The concentration of malondialdehyde in exhaled breath is influenced by air pollution exposure during physical activity in adolescents 公开

Thaker, Kaytna Upendra (2014)

Permanent URL: https://etd.library.emory.edu/concern/etds/pz50gw29w?locale=zh
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Abstract

Background: The health effects of air pollution have long been a concern, and numerous studies have found associations between air pollution exposure and adverse health effects. One of the key mechanisms through which air pollutants exert toxicity is believed to be oxidative stress. Malondialdehyde (MDA) is a relatively stable common lipid peroxidation product and has been quantified in a variety of biological matrices, including exhaled breath condensate (EBC). Objectives: To determine the presence of an association between increased levels of MDA in EBC and increased concentrations of measured air pollutants within this study population of adolescents. Methods: Student athletes between the ages of 14 and 18 were recruited from sports practices at two metro-Atlanta high schools. Prior to, and immediately following sports team practices, samples of EBC were collected from each subject. Air quality measurements were recorded for the duration of team practices. MDA concentrations were measured in EBC using High Performance Liquid Chromatographic Mass Spectrometry following derivatization with 2,4-dinitrophenylhydrazine. Single pollutant models using linear regression were used to assess associations between percent change in MDA and pollutants of interest. Results: A non-significant decrease in MDA levels was observed when comparing pre and post-practice MDA concentration among all subject, however, a significant difference was observed in post-practice MDA levels between urban and suburban schools. A significant difference in the mean percent change in MDA levels among subjects participating in indoor and outdoor sports. A statistically significant association was found between particle number count and percent change in MDA levels and a borderline significant association was found between ozone and percent change in MDA levels. Controlling for gender, a statistically significant association was found between ozone and particle number count and percent change in MDA level. Discussion: MDA levels increased during sports team practices. Independent of exposure, outdoor sports are associated with increased percent change in MDA levels when compared to indoor sports. Although a significant difference was observed in the mean post-practice MDA concentration among urban and suburban schools, there was no significant difference in the overall percent change in MDA levels between the two schools.

Table of Contents

Table of Contents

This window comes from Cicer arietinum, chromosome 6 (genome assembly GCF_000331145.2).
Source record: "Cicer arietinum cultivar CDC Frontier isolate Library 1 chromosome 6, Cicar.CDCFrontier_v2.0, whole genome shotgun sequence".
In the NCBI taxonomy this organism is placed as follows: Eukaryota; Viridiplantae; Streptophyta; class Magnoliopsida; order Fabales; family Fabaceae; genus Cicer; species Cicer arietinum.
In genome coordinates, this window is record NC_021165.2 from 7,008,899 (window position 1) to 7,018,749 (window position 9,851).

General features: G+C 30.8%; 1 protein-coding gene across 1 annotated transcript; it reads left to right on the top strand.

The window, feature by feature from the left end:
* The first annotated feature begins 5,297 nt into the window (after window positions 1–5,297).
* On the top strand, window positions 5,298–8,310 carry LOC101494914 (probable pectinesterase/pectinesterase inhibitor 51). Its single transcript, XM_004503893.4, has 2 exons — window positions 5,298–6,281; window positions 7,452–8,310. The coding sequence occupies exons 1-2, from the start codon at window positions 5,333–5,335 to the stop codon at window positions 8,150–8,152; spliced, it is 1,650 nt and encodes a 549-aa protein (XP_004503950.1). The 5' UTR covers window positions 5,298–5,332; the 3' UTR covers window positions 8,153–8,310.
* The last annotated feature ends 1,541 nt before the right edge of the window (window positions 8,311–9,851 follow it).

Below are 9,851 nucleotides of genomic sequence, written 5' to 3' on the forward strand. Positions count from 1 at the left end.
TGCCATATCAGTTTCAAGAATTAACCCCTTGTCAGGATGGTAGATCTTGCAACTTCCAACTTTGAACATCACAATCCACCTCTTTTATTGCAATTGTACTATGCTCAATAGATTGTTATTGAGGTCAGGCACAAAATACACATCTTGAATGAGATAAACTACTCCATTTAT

INTRODUCTION.. 1

Background. 1

Children and Air Pollution. 1

Health Effects of Air Pollution. 3

Aims 4

METHODS. 5

Study Population and Enrollment 5

EBC Sample Collection. 6

MDA Standard Solution Preparation. 6

EBC Sample Preparation and Derivitization. 6

EBC Sample Quantification. 7

Analytical Method Performance 8

Data Analysis 8

RESULTS. 8

Summary statistics 8

Differences in pre vs. post-practice MDA levels between subjects from urban and suburban schools 9

Differences in mean MDA levels between subjects from urban and suburban schools 10

Differences in pre vs. post-practice MDA levels between subjects participating in indoor and outdoor sports 10

Differences in mean MDA levels between subjects participating in indoor and outdoor sports 11

Pollutants 12

Associations between air pollutants and percent change in MDA levels 13

DISCUSSION.. 14

Limitations 16

CONCLUSIONS. 17

FIGURES AND TABLES. 23

Table 1: Study subject characteristics. 23

Table 2: Mean pre and post-practice MDA concentrations (standard deviation) and MDA % change 23

Table 3: Mean pre and post-practice MDA concentrations (standard deviation) and MDA % change 23

Table 4: Mean pollutant concentrations (standard deviation) at urban and suburban schools and indoor and outdoor sports. 23

Table 5: Single pollutant linear regression models examining the relationship between ozone, black carbon, and particle number count and percent change in MDA levels. 24

Table 6: Single pollutant linear regression models including sex as additional predictors of percent change in MDA level controlling for sex and age. 24

Figure 1: Differences in mean MDA levels between subjects from urban and suburban schools 25

Figure 2: Differences in mean MDA levels between subjects participating in indoor and outdoor sports 25

Appendix A: Full LC-MS Analytical Method. 26

Appendix B: MDA Calibration Curve. 40

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